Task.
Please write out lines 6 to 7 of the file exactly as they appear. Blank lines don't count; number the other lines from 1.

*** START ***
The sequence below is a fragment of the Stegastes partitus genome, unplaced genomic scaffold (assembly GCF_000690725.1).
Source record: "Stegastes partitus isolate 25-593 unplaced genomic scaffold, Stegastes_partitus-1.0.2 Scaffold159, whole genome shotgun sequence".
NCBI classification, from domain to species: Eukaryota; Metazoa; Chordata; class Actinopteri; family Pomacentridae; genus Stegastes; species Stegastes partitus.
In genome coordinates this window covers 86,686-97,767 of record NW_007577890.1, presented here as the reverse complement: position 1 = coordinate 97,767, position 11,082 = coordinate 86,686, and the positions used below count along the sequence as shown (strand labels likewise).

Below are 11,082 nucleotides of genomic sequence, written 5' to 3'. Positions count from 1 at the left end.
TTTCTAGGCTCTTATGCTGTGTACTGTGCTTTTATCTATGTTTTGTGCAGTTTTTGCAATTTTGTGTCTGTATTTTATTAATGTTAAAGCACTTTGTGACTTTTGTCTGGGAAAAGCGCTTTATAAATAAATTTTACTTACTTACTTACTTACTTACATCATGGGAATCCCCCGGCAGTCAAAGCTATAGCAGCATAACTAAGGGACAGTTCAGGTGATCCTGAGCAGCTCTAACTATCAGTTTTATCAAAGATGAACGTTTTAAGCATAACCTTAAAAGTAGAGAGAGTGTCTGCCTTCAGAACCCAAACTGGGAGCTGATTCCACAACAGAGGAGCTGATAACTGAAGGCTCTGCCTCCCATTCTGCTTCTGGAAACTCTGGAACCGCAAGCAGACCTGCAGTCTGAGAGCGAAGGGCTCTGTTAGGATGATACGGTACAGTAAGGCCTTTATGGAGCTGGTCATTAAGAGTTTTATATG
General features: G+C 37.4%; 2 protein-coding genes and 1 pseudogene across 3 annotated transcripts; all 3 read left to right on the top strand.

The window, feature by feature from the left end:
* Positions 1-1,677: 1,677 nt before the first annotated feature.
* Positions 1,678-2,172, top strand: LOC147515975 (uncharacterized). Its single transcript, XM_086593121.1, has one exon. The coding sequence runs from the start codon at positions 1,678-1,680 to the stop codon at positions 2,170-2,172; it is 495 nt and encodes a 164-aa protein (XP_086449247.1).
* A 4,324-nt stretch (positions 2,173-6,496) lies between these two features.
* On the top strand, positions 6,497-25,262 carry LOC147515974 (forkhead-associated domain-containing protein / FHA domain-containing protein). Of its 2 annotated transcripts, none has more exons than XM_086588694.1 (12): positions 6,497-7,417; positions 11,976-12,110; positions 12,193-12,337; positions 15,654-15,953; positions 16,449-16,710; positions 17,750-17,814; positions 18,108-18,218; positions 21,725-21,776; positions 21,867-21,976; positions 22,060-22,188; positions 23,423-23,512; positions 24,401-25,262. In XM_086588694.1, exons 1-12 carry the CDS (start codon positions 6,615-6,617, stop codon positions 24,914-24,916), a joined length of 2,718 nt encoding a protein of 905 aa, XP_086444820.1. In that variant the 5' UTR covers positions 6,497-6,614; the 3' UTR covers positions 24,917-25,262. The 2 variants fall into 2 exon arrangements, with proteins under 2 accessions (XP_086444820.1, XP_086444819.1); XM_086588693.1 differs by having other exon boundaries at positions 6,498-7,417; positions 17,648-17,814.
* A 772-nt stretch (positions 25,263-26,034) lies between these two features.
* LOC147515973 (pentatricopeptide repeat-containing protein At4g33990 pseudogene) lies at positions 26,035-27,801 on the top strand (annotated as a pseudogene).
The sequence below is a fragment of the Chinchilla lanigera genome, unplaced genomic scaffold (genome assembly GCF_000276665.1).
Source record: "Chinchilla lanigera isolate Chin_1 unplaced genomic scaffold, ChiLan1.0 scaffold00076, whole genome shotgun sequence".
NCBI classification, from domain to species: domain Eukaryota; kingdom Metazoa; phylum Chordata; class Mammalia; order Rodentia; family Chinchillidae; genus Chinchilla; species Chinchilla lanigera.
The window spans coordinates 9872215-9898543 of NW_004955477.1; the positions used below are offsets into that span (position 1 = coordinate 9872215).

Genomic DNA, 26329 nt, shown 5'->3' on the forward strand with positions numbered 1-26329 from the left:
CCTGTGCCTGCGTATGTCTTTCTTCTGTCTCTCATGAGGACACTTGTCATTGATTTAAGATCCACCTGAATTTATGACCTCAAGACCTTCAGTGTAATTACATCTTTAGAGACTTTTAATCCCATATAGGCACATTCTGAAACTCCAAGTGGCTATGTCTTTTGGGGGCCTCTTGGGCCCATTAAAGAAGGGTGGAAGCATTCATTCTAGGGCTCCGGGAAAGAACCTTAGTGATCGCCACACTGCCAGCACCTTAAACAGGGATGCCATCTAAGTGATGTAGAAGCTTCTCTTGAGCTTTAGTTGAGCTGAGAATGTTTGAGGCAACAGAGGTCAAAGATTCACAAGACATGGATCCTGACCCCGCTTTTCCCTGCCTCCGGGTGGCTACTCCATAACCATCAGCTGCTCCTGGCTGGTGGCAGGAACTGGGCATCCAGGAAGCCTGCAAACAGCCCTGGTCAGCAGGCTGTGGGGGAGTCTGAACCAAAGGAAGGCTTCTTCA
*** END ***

TTTCTAGGCTCTTATGCTGTGTACTGTGCTTTTATCTATGTTTTGTGCAGTTTTTGCAATTTTGTGTCTGTATTTTATTAATGTTAAAGCACTTTGTGACTTTTGTCTGGGAAAAGCGCTTTATAAATAAATTTTACTTACTTACTTACTTACTTACATCATGGGAATCCCCCGGCAGTCAAAGCTATAGCAGCATAACTAAGGGACAGTTCAGGTGATCCTGAGCAGCTCTAACTATCAGTTTTATCAAAGATGAACGTTTTAAGCATAACCTTAAAAGTAGAGAGAGTGTCTGCCTTCAGAACCCAAACTGGGAGCTGATTCCACAACAGAGGAGCTGATAACTGAAGGCTCTGCCTCCCATTCTGCTTCTGGAAACTCTGGAACCGCAAGCAGACCTGCAGTCTGAGAGCGAAGGGCTCTGTTAGGATGATACGGTACAGTAAGGCCTTTATGGAGCTGGTCATTAAGAGTTTTATATG
General features: G+C 37.4%; 2 protein-coding genes and 1 pseudogene across 3 annotated transcripts; all 3 read left to right on the top strand.